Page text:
Monday, August 22, 2016

One solitary life

This post has been one hundred ten years in the making. It's about my Dad, who was born in 1906 and died in 1967. When I say "Dad" please do not make the mistake of thinking that I am referring to my biological father, about whom I know very little, only his name, his place and year of birth, and his place and year of death. Other than those few facts, my biological father has always been a non-entity to me, what our old blogging friend Putz used to call "an ignoble enigma."

No, this post is about the man who married my mother when I was five and raised me from then on. He was my Dad. Sometimes I loved him, sometimes I hated him, sometimes I feared him, but at long last I have come to respect him as a man who tried to do the best he could in spite of his many flaws. The reason is simple: I have a few of those too.

I apologize (British: apologise) in advance for the orientation of a couple of the photographs. I have worked diligently to get them to cooperate but to no avail, alas. If you are reading this post on a smart phone or an iPad you should be able to manage the problem simply by rotating the device, but if you are reading this post on a desktop computer it might prove a bit more difficult unless you stand on your head.

I'm not sure, but I think this may be Dad as an infant in Tomah, Wisconsin, in 1906. This picture was made available by my cousin Barbara Brague Bradley who lives in Arizona, so it might be her father (my uncle Art) instead, but it looks so much like another photo I used to have (but have misplaced) of my Dad in his christening gown that I'm keeping my fingers crossed. Dad was always the blondest of the Bragues.

Dad was the youngest of five boys. There was also a baby sister, but she died in infancy. Here are all the brothers after the family had moved from Tomah to La Crosse, Wisconsin, on the Mississippi River. If you start at the top left and go clockwise, the brothers are arranged in order by age: Art (the oldest), John, Leo, Dan, and my dad, who went by his middle name, Ray, but was sometimes called Ted. Because my uncle Art is wearing his Army uniform and served in France, this photo must have been made around 1917 or 1918. My dad would have been 11 or 12 at the time. Dad's real name was Clifford R. Brague but when he was young he signed his name Ray C. Brague, inverting his first and middle names, and most people knew him as Ray. I never heard him called Ray. By the time he came into my life he was always called Ted.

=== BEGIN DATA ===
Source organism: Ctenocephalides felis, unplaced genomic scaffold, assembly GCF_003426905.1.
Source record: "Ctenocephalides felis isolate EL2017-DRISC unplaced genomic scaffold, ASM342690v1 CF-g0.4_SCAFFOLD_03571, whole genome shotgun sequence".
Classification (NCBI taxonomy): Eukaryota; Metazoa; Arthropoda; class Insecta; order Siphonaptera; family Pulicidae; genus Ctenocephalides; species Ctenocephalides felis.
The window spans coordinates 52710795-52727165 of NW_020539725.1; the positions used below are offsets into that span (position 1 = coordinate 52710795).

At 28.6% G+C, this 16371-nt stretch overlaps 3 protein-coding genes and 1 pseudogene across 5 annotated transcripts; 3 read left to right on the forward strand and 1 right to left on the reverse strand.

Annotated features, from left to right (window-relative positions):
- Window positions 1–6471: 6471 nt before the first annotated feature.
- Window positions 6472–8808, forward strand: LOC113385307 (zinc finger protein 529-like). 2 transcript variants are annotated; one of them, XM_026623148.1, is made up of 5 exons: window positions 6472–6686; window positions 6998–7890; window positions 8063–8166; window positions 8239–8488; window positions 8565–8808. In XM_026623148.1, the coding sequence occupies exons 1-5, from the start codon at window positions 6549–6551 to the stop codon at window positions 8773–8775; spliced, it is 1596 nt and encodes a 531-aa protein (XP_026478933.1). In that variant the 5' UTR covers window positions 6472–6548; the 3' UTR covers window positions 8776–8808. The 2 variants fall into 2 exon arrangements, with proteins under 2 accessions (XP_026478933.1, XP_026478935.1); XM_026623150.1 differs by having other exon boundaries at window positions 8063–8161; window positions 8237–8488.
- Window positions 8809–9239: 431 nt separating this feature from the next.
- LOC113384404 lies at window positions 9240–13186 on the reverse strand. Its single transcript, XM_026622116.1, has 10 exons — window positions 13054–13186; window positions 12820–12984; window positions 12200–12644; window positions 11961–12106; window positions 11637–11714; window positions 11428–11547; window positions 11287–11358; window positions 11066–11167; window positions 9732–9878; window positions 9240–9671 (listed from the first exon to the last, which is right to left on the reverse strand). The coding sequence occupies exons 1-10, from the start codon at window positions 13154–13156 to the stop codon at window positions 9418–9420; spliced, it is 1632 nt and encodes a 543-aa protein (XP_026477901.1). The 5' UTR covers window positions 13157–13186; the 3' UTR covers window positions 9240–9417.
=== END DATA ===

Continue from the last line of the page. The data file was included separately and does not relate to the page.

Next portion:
I forgot to tell you that I don't know how to crop photos either. If you look closely, you can see my cousin Barbara's fingertips, out of focus, at the upper right.

In the next photo, made a couple of years later, the brothers are joined by their parents (my paternal grandparents), Edith Lillian (Johnson) Brague (1877 - 1938) and Elmer Ellsworth Brague (1866 - 1949). They are still at the house in La Crosse, but Art was no longer in the Army and Leo had enlisted in the Navy.

Around 1921 the Brague family moved to Cedar Rapids, Iowa, where they remained for many years. My grandparents and all of my uncles are buried there. Most of the grandchildren, though, have scattered to the four winds.

Here is my Dad at around thirty years of age with his parents in Cedar Rapids. By this time Art had four children of his eventual six (Dick, Shirley, Peggy, Isabel, Sandra, and Barbara), and John had three daughters (Trudy, Elaine, and Daveen). Leo married but never had children. Dan, father of two small children (Donald and Evelyn), died of a brain tumor in 1936 and my grandmother died in 1938. My dad enlisted in the Navy when America entered World War II and left Iowa behind forever.

This post is getting a bit long so I have decided to split it into two parts. Perhaps I will have solved the upside-down photo problem by the time Part Two is published. Hope springs eternal in the human breast. For now, you don't have to stand on your head (unless you really want to, of course).

Thank God for small favors.


  1. True parenting has very little to do with blood and shared genes.

  2. Memories of family are so important to hold close. I do not know the circumstances of your biological father and it is none of my business. I do think it is sad that he was not a part of your life. When another person steps in to become a parent to a child it is a wonderful thing. As long as no abuse is involved of course. Most people go through a time of love, hate, and fear of their parents. Too often the respect comes with maturity. Thank you for sharing about your father.

  3. Perhaps I am being too inquisitive but what was your biological father's last name?

    I am looking forward to Part 2.

  4. I didn't have to stand on my head to see your photos so I'm guessing you either fixed them or you wrote this post standing on your head. But a fascinating tale nonetheless.

  5. The photos are all the right way up so well done there, and thank you for such an interesting post; I always find family histories and photographs from the past like this fascinating and look forward to the next one *beams a smile his way*

  6. I love old pictures and old people and old family stories. I never knew my father and my mother never married so my family tree lists to one side. As a result, I was very close to my mom's brothers (my uncles) and my maternal Grandpa, so I still had loving 'dads' to look up to! Looking forward to part 2!

  7. I love these old photos, especially the first one with the feisty looking baby and every fence post leaning a different way, and the house looking like it might be leaning too.